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Every why hath a wherefore

August 30th, International Day of the Disappeared

Today is the annual commemoration of the tens of thousands of people that have been disappeared by oppressive governments over the years and around the world, though it shouldn’t need much pointing out that Latin America as a region has suffered more than nearly anywhere else from this practice with the famous cases of Chile’s Pinochet regime, Argentina’s Dirty War standing alongside the lesser-reported cases of the thousands missing in Brazil, Peru, Colombia, Bolivia and many other states.

IKN publishes below the UN Human Rights Office’s statement on this occasion today, available at its origin here.

Statement by United Nations Working Group on enforced or involuntary disappearances

Geneva (30 August 2010) — Today the United Nations Working Group on Enforced or Involuntary Disappearances commemorates the International Day of the Disappeared. All over the world, events have been organized by the families and associations of victims to remember those that have suffered the terrible fate of being disappeared. Yet, the Working Group believes that this day ought to be commemorated by all. It is gratified that the Human Rights Council has accepted the recommendation of the Working Group that 30 August be proclaimed the International Day of the Disappeared. The Working Group supports the call by the Human Rights Council for the United Nations General Assembly to recognize this day annually. This would put a further spotlight on these heinous acts.

Thirty years after the Working Group’s establishment, which will be commemorated at an event to take place in Geneva on 5 November this year, it condemns the fact that enforced disappearances continue to occur all over the world. The Working Group reiterates its solidarity with victims, their families and others who work on the issue. It pays tribute to the many relatives of victims, human rights defenders, non-governmental organizations, lawyers and other individuals and groups who work untiringly and often in difficult circumstances to denounce cases of enforced disappearance, discover the fate or whereabouts of the disappeared, and work to eradicate this terrible practice. It invites all Governments to support the efforts of those working on enforced disappearances and to take all available measures to protect them and others, including witnesses to these crimes.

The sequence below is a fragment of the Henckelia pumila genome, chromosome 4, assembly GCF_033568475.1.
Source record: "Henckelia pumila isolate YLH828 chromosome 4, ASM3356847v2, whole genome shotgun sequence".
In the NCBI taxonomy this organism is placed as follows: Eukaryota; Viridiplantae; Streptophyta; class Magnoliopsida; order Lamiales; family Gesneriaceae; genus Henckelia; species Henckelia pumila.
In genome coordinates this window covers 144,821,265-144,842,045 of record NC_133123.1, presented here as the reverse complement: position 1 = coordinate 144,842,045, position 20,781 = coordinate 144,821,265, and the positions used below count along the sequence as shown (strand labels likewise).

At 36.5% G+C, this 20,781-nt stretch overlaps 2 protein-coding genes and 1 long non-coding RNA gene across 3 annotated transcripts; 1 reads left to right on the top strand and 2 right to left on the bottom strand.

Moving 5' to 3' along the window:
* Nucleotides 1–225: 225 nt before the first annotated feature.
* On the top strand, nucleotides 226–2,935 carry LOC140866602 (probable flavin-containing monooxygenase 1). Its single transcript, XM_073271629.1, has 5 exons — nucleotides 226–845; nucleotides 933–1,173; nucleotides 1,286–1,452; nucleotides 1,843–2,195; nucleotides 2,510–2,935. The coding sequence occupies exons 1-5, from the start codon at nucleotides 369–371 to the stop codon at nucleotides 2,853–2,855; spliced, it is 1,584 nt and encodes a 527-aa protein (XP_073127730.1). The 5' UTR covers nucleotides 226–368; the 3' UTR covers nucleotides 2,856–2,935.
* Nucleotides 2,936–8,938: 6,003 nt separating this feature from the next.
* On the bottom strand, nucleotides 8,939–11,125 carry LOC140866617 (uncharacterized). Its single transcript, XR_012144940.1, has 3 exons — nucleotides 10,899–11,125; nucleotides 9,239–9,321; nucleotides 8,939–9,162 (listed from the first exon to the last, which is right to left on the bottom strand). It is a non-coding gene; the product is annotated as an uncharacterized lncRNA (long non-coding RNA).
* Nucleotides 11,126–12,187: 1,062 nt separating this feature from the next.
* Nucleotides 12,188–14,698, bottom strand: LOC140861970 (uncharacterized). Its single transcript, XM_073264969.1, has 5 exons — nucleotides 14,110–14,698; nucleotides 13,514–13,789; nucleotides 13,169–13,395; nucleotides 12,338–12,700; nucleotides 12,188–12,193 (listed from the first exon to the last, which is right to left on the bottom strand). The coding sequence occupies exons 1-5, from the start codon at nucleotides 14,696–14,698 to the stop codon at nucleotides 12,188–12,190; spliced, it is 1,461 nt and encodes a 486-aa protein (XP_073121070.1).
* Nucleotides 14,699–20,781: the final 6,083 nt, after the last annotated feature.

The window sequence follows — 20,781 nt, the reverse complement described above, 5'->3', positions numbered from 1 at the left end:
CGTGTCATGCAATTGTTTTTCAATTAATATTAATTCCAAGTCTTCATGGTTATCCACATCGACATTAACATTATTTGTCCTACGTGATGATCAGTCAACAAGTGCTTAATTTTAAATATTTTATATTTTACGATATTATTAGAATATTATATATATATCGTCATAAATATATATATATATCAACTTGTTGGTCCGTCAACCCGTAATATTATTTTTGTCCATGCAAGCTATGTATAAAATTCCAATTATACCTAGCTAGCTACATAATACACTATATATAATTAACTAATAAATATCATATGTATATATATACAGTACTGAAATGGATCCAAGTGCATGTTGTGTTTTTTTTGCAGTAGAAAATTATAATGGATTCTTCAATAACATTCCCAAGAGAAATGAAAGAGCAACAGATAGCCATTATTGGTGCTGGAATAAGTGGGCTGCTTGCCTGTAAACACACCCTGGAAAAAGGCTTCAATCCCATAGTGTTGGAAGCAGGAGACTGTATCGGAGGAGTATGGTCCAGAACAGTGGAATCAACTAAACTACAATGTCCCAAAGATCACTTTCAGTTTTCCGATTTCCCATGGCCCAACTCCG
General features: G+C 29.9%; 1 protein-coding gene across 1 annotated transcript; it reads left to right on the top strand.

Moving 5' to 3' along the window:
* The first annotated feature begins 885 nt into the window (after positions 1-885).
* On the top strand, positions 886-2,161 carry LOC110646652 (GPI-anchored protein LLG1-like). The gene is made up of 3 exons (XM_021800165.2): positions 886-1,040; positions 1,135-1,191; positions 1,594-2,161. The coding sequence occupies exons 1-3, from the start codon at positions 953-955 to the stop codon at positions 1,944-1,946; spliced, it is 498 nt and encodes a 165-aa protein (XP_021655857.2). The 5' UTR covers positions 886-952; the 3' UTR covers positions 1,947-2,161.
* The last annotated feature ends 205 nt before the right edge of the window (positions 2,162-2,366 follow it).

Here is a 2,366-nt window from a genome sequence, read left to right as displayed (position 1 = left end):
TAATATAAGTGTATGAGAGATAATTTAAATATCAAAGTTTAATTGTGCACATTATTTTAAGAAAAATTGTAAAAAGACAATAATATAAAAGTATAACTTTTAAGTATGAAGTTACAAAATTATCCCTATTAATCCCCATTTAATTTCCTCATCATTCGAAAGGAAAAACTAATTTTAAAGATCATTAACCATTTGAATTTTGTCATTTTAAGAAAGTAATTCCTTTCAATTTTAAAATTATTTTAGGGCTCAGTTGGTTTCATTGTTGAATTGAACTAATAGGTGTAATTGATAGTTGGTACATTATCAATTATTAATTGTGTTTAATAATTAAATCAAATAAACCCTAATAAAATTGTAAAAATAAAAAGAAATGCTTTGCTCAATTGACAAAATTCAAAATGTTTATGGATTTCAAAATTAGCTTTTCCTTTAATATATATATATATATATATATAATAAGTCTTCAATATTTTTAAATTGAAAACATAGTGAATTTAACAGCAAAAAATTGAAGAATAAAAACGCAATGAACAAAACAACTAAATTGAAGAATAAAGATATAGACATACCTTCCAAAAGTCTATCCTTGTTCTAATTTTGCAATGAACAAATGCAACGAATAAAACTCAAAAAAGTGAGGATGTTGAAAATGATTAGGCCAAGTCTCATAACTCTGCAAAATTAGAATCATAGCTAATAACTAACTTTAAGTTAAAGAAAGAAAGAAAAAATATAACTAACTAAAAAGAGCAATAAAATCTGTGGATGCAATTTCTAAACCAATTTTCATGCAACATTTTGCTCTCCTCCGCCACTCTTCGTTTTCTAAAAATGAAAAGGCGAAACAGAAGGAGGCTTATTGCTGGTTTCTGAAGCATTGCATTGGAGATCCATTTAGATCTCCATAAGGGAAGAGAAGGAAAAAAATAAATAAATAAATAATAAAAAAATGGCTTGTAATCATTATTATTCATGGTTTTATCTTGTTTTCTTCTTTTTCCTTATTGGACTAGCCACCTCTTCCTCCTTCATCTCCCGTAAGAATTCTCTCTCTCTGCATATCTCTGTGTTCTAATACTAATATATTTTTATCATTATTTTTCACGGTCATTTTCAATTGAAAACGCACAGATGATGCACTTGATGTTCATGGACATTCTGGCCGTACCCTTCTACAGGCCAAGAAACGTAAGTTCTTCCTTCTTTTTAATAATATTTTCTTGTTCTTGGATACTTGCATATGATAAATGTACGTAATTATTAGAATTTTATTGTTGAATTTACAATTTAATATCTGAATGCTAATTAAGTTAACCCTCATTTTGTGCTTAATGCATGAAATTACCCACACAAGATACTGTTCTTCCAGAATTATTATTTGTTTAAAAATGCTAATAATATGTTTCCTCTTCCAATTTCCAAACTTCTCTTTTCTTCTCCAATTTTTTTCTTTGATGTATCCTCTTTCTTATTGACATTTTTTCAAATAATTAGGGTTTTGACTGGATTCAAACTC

To end the practice of enforced disappearances States should continue promoting and giving full effect to the Declaration on the Protection of All Persons from Enforced Disappearance. Defining enforced disappearance as a separate and autonomous criminal offence and bringing domestic legislation in conformity with the Declaration would significantly contribute to the prevention and eradication of this odious practice. The Working Group stands ready to assist states in their endeavors to give full effect to the Declaration.

The work of the Working Group is dependent on the cooperation of Governments. The role of states in investigating cases of enforced disappearances is essential to determining the fate or whereabouts of disappeared persons. The Working Group therefore calls upon Governments to fully cooperate with the Working Group and take all possible measures to address cases of enforced disappearances regardless of when the disappearance occurred, who the victims were or who the perpetrators are.

States should bring all those responsible for these crimes to justice; refrain from any act of intimidation or reprisals against those persons who contribute to the eradication of this crime; and fight impunity wherever it exists.

The Working Group is pleased to note that recently in a number of countries more has been done to investigate disappearances. It is also gratified that in various states there have been convictions for those who have perpetrated enforced disappearances and that in some cases reparations have been paid to victims or their families. More, however ought to be done to prosecute offenders, provide integral reparations to victims and family members, and to preserve memory.

The Working Group recalls that, as noted in its recently released General Comment on the Right to the Truth in Relation to Enforced Disappearances, the right to the truth entails the right to know about the progress and results of an investigation, the fate or whereabouts of the disappeared persons, the circumstances of the disappearance, and the identity of the perpetrator(s). The Working Group emphasizes that the right to the truth should be enjoyed by all the victims of enforced disappearances as well as others affected by enforced disappearances. Reconciliation between the State and victims of enforced disappearances and/or their families cannot happen without the clarification of each individual case.

The Working Group is gratified that, as of 30 August 2010, 83 States have signed and 19 States have ratified the International Convention for the Protection of all Persons from Enforced Disappearance. The ratification or accession of only one more State party is required before the Convention enters into force. The implementation of the Convention, and the coming into being of the Committee on Enforced Disappearance, will strengthen States’ capacities to reduce the number of disappearances and will help realize the demands of victims and their families for justice and truth. The Working Group urges States that have not yet signed and/or ratified the Convention to do so as soon as possible. It also calls upon States to accept the competence of the Committee on Enforced Disappearances to receive and consider communications from or on behalf of individuals under article 31 and the inter-State complaint mechanism under article 32 of the Convention.

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